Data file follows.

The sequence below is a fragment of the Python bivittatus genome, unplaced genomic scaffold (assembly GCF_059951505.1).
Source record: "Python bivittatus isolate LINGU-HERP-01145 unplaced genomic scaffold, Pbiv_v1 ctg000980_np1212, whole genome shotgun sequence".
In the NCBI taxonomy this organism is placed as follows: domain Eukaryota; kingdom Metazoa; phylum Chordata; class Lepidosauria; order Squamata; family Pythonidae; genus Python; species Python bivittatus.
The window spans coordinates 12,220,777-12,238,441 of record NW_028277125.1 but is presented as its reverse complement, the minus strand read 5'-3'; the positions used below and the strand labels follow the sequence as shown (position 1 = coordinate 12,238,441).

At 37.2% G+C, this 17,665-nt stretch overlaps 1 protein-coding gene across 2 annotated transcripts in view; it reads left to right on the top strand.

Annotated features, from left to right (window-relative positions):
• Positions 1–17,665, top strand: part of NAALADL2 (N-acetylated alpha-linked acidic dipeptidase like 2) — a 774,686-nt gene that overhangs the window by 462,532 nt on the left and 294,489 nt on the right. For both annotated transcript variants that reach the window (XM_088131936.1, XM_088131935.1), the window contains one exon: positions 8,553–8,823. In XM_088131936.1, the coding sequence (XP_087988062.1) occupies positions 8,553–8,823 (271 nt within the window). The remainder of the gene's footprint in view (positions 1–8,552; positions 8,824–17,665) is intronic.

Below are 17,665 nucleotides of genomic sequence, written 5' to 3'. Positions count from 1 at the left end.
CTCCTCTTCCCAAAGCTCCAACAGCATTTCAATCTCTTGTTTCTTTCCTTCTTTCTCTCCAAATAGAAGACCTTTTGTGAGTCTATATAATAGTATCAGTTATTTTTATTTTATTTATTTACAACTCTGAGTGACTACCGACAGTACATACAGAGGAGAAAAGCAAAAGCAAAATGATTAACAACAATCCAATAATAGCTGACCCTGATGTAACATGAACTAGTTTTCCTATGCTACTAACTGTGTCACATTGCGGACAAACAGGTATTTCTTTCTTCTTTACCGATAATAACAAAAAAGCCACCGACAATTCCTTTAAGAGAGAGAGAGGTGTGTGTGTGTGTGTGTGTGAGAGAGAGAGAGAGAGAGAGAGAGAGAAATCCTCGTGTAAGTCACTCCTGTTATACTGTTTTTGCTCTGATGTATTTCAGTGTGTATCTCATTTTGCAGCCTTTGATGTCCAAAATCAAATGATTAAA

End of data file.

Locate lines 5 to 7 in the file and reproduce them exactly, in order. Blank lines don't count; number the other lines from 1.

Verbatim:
At 37.2% G+C, this 17,665-nt stretch overlaps 1 protein-coding gene across 2 annotated transcripts in view; it reads left to right on the top strand.

Annotated features, from left to right (window-relative positions):
• Positions 1–17,665, top strand: part of NAALADL2 (N-acetylated alpha-linked acidic dipeptidase like 2) — a 774,686-nt gene that overhangs the window by 462,532 nt on the left and 294,489 nt on the right. For both annotated transcript variants that reach the window (XM_088131936.1, XM_088131935.1), the window contains one exon: positions 8,553–8,823. In XM_088131936.1, the coding sequence (XP_087988062.1) occupies positions 8,553–8,823 (271 nt within the window). The remainder of the gene's footprint in view (positions 1–8,552; positions 8,824–17,665) is intronic.